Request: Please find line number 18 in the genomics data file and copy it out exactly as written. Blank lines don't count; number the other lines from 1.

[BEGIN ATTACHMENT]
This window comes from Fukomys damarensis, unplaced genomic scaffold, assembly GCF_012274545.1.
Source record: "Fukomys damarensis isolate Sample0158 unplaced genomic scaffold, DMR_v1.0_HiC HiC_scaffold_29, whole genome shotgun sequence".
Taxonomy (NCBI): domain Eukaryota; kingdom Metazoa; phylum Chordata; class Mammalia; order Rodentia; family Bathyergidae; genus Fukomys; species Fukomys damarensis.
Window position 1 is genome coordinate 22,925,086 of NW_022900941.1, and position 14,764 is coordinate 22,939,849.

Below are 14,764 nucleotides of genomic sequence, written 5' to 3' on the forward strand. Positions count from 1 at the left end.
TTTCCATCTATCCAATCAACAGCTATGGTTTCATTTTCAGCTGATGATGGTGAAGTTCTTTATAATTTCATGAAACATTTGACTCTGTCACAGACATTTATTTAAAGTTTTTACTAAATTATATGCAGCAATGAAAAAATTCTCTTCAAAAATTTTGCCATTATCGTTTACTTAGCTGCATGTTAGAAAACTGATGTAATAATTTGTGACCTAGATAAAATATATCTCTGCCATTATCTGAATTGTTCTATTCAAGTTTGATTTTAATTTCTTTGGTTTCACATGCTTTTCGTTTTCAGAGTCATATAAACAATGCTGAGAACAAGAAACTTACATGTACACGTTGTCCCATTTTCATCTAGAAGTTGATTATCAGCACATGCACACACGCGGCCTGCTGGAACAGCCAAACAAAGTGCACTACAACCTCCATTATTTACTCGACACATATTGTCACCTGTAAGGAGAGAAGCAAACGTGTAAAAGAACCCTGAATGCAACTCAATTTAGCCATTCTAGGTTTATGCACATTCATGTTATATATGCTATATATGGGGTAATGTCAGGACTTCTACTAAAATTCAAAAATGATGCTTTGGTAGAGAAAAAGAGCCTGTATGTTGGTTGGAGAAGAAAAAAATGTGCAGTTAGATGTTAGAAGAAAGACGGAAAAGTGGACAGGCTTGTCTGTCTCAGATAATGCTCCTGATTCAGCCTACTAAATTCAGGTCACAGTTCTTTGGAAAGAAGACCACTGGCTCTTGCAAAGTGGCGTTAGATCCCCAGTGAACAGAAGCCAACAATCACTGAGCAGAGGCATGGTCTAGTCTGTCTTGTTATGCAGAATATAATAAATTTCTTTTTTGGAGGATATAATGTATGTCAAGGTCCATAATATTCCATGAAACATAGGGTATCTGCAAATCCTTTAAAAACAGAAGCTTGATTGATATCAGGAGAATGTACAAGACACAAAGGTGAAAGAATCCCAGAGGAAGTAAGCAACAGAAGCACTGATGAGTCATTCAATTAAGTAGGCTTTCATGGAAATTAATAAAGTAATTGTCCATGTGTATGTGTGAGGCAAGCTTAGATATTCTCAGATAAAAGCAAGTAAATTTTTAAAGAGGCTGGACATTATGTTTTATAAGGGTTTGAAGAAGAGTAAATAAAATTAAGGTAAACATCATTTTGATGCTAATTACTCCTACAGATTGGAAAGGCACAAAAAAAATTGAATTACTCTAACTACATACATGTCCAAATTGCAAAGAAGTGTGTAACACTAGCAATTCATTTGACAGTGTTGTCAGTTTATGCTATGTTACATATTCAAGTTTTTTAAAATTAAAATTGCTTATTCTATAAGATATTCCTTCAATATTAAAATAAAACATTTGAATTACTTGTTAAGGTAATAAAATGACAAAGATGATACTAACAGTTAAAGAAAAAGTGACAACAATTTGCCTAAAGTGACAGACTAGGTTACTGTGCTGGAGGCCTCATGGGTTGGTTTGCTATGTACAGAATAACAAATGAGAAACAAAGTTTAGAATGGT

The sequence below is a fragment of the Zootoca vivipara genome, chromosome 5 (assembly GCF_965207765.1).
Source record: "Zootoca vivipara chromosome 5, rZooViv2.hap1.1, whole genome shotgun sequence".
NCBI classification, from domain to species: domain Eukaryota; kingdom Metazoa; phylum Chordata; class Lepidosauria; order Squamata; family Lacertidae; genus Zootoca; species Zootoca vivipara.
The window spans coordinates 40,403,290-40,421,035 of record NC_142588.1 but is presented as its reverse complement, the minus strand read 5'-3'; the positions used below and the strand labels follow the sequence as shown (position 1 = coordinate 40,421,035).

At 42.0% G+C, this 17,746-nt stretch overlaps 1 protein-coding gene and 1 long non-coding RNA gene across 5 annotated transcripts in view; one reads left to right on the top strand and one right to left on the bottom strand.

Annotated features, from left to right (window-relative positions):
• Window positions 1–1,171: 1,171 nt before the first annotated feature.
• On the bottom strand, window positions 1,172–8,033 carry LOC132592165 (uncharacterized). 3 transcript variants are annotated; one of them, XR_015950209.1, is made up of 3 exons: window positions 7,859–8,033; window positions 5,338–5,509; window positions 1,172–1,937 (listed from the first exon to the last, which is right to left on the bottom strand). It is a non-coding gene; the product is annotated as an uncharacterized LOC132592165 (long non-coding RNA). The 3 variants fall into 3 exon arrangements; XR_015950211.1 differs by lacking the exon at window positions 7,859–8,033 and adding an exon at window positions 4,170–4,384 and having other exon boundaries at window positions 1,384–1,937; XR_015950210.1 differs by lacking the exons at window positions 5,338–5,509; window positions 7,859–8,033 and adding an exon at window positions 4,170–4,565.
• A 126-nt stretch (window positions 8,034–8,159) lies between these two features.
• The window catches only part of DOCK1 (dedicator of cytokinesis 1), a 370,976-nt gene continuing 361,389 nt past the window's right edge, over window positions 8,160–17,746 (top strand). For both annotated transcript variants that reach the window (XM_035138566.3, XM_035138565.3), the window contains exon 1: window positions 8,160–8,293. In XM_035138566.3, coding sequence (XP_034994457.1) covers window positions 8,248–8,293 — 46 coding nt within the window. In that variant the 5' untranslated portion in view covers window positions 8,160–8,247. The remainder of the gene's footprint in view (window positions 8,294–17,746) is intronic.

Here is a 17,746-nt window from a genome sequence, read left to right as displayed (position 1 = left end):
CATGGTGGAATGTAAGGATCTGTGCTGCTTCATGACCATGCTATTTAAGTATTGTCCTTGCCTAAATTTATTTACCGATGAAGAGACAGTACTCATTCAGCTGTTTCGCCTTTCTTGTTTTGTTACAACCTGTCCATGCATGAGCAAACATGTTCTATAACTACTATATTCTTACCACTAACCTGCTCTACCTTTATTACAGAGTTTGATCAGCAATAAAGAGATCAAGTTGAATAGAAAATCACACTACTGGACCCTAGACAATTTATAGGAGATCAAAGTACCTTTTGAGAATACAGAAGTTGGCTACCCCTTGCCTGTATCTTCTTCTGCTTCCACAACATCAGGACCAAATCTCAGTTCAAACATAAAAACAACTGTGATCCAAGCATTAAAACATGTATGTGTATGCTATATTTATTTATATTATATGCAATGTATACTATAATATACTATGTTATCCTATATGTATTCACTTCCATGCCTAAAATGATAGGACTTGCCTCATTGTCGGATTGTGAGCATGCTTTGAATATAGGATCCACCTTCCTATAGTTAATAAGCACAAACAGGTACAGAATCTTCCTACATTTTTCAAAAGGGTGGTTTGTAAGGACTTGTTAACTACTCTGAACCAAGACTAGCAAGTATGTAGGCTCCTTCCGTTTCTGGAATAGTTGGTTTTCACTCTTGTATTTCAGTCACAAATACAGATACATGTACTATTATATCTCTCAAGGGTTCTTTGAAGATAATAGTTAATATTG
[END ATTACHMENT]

CATGGTGGAATGTAAGGATCTGTGCTGCTTCATGACCATGCTATTTAAGTATTGTCCTTGCCTAAATTTATTTACCGATGAAGAGACAGTACTCATTCAGCTGTTTCGCCTTTCTTGTTTTGTTACAACCTGTCCATGCATGAGCAAACATGTTCTATAACTACTATATTCTTACCACTAACCTGCTCTACCTTTATTACAGAGTTTGATCAGCAATAAAGAGATCAAGTTGAATAGAAAATCACACTACTGGACCCTAGACAATTTATAGGAGATCAAAGTACCTTTTGAGAATACAGAAGTTGGCTACCCCTTGCCTGTATCTTCTTCTGCTTCCACAACATCAGGACCAAATCTCAGTTCAAACATAAAAACAACTGTGATCCAAGCATTAAAACATGTATGTGTATGCTATATTTATTTATATTATATGCAATGTATACTATAATATACTATGTTATCCTATATGTATTCACTTCCATGCCTAAAATGATAGGACTTGCCTCATTGTCGGATTGTGAGCATGCTTTGAATATAGGATCCACCTTCCTATAGTTAATAAGCACAAACAGGTACAGAATCTTCCTACATTTTTCAAAAGGGTGGTTTGTAAGGACTTGTTAACTACTCTGAACCAAGACTAGCAAGTATGTAGGCTCCTTCCGTTTCTGGAATAGTTGGTTTTCACTCTTGTATTTCAGTCACAAATACAGATACATGTACTATTATATCTCTCAAGGGTTCTTTGAAGATAATAGTTAATATTG